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If z= $\dbinom{200}{100}/(4^{100})$, what is the value of z?

The options are:

a. $z<1/3$

b. $1/3<z<1/2$

c. $1/2<z<2/3$

d. $2/3<z<1$

How should I go about solving these type of problems?

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  • 2
    $\begingroup$ Option d makes no sense, while none of options a b c are true. Did you make a typo? $\endgroup$ – Erick Wong May 26 at 3:57
  • $\begingroup$ @ErickWong Ha! yes. Sorry $\endgroup$ – Souraj Adhikary May 26 at 3:59
  • $\begingroup$ Welcome to Mathematics Stack Exchange! A quick tour will enhance your experience. Here are helpful tips to write a good question and write a good answer. For equations, please use MathJax. $\endgroup$ – dantopa May 28 at 22:05
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Stirling's approximation gives $$\binom{200}{100} \approx \frac{2^{200}}{10\sqrt{\pi}},$$ so $\frac{1}{4^{100}} \binom{200}{100} \approx \frac{1}{10 \sqrt{\pi}}\approx 0.0564$ which is quite small, so a) seems appropriate.

Indeed, $\frac{1}{4^{100}} \binom{200}{100} \approx 0.0563$, so Stirling's approximation is not bad here.

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  • $\begingroup$ @SourajAdhikary If you accept Stirling's approximation, then you do not need a calculator: $\frac{1}{10 \sqrt{\pi}} < \frac{1}{10} \ll \frac{1}{3}$. $\endgroup$ – angryavian May 26 at 4:15
  • $\begingroup$ you are right........... $\endgroup$ – Souraj Adhikary May 26 at 4:17
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Consider the normal distribution $N$ with mean $100$ and variance $50$, which approximates the binomial distribution $B$ on $200$ trials with probability $0.5$. $$P(B=100)=\binom{200}{100}\frac1{4^{100}}=z$$ $$\approx P(N\in[99.5,100.5])=P\left(|Z|\le\frac{0.5}{\sqrt{50}}\right)\approx \frac1{\sqrt{50}}f_Z(0)\approx\frac{0.4}7=0.05714\dots$$ The actual value is $0.05634\dots$, so our approximation is good and (a) is correct.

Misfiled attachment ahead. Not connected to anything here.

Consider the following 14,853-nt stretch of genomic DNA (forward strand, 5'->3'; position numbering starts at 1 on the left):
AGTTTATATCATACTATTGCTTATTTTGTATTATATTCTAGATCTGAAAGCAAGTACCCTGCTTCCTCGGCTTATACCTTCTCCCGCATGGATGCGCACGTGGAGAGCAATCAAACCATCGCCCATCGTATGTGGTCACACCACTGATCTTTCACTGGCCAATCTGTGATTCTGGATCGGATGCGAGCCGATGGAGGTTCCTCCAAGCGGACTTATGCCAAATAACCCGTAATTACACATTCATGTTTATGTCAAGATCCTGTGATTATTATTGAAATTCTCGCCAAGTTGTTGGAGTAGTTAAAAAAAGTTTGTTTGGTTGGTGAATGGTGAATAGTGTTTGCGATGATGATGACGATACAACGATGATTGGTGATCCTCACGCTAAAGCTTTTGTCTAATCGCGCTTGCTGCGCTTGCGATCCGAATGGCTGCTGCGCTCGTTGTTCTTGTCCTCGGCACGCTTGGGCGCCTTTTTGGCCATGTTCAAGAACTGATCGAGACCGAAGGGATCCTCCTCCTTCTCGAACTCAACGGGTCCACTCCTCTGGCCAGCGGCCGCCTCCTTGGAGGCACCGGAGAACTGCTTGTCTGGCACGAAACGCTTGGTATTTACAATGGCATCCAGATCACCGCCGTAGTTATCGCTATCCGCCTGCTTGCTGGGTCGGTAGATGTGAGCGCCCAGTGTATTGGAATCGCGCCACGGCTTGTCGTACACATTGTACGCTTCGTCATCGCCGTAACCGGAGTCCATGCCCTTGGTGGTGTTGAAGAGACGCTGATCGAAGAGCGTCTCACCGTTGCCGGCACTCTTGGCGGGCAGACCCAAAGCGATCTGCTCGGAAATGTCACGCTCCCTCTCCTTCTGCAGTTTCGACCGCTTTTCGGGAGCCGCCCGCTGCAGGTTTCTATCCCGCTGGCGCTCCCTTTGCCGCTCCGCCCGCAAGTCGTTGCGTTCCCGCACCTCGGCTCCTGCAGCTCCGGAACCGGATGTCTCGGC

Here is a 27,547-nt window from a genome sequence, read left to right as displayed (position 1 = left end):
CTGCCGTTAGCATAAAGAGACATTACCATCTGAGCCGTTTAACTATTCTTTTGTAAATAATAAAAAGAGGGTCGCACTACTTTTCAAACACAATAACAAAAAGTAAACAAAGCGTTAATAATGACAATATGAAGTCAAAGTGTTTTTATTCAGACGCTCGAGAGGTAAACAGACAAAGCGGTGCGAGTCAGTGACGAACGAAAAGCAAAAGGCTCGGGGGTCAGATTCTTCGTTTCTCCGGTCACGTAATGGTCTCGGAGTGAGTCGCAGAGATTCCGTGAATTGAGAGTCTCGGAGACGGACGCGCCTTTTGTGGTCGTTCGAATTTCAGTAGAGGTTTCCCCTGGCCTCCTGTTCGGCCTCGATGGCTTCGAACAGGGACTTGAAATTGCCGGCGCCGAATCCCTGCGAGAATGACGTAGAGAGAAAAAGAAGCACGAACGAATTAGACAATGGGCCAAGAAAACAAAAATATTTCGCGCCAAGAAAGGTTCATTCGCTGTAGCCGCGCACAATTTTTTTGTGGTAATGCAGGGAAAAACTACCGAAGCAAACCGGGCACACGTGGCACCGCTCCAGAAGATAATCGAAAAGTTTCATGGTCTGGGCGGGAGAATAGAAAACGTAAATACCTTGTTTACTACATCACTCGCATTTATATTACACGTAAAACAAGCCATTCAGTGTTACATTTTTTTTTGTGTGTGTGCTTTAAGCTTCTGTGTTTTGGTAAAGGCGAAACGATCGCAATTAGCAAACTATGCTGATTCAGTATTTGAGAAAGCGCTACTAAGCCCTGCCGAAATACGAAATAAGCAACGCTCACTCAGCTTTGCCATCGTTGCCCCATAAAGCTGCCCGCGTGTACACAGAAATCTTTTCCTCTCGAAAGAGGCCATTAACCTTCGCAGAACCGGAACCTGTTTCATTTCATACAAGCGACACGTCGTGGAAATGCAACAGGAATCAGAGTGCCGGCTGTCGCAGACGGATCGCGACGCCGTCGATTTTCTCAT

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    $\begingroup$ I did not realize that this is another way to arrive at the $\frac{1}{2^{2n}}\binom{2n}{n} \approx \frac{1}{\sqrt{n\pi}}$ approximation, nice. +1. $\endgroup$ – angryavian May 26 at 4:20
  • $\begingroup$ This is surprisingly nice. :-D +1 $\endgroup$ – trancelocation May 26 at 4:45
  • $\begingroup$ Local limit theorem or berry Essen would be the rigorous justification of the squiggly equals signs. $\endgroup$ – Shalop May 26 at 13:38
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Here is an elementary approach without estimating the value of the expression:

\begin{eqnarray*} \frac{1}{4^m}\binom{2m}{m} & = & \frac{1}{4^m}\cdot \frac{\prod_{i=1}^m 2i \cdot \prod_{i=1}^m (2i-1) }{(m!)^2} \\ & = & \frac{1}{4^m}\cdot 4^m\frac{\prod_{i=1}^m i \cdot \prod_{i=1}^m \left(i-\frac{1}{2}\right) }{\prod_{i=1}^m i \cdot \prod_{i=1}^m i} \\ & = & \prod_{i=1}^m \left( 1 - \frac{1}{2i} \right) \\ & = & \prod^m_{i=1} \frac{2i-1}{2i} \\ & \stackrel{m=100}{<} & \frac{1}{2}\cdot\frac{3}{4}\cdot \frac{5}{6} \\ & = & \frac{5}{16}\\ & < & \frac{1}{3}\\ \end{eqnarray*}

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If we simply want to know that $z < 1/3$, then this can be verified by very elementary means. Note that $C(200,99) = \frac{100}{101} C(200,100) > 0.99\cdot C(200,100),$ so then $$C(200,99) + C(200,100) + C(200,101) > 2.98 \cdot C(200,100).$$

On the other hand, $$4^{100} = 2^{200} = C(200.0) + C(200,1) + \cdots + C(200,200),$$ which is clearly greater than just the three middle terms. So $C(200,100)/4^{100}$ is certainly less than $1/2.98$, which is awfully close to $1/3$ already. We just need to estimate one more term like $C(200,98)$ to bring the bound below $1/3$, and the estimate need not be very precise at all.

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Using the bounds in $(10)$ from this answer: $$ \frac{4^n}{\sqrt{\pi\left(n+\frac13\right)}}\le\binom{2n}{n}\le\frac{4^n}{\sqrt{\pi\left(n+\frac14\right)}} $$ This gives $$ \frac{\binom{200}{100}}{4^{100}}\lt\frac1{\sqrt{100\pi}}\lt\frac1{17} $$

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